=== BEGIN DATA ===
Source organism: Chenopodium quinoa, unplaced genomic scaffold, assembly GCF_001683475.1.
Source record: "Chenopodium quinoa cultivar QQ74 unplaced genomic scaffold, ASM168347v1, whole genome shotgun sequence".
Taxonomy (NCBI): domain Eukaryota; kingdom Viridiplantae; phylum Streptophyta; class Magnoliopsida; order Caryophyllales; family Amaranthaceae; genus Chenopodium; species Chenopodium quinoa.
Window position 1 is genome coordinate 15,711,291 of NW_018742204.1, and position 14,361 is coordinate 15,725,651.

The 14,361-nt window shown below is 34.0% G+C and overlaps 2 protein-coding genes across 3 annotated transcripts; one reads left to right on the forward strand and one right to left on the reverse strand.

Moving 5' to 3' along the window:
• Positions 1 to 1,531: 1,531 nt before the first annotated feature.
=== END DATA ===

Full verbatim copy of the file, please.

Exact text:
Source organism: Chenopodium quinoa, unplaced genomic scaffold, assembly GCF_001683475.1.
Source record: "Chenopodium quinoa cultivar QQ74 unplaced genomic scaffold, ASM168347v1, whole genome shotgun sequence".
Taxonomy (NCBI): domain Eukaryota; kingdom Viridiplantae; phylum Streptophyta; class Magnoliopsida; order Caryophyllales; family Amaranthaceae; genus Chenopodium; species Chenopodium quinoa.
Window position 1 is genome coordinate 15,711,291 of NW_018742204.1, and position 14,361 is coordinate 15,725,651.

The 14,361-nt window shown below is 34.0% G+C and overlaps 2 protein-coding genes across 3 annotated transcripts; one reads left to right on the forward strand and one right to left on the reverse strand.

Moving 5' to 3' along the window:
• Positions 1 to 1,531: 1,531 nt before the first annotated feature.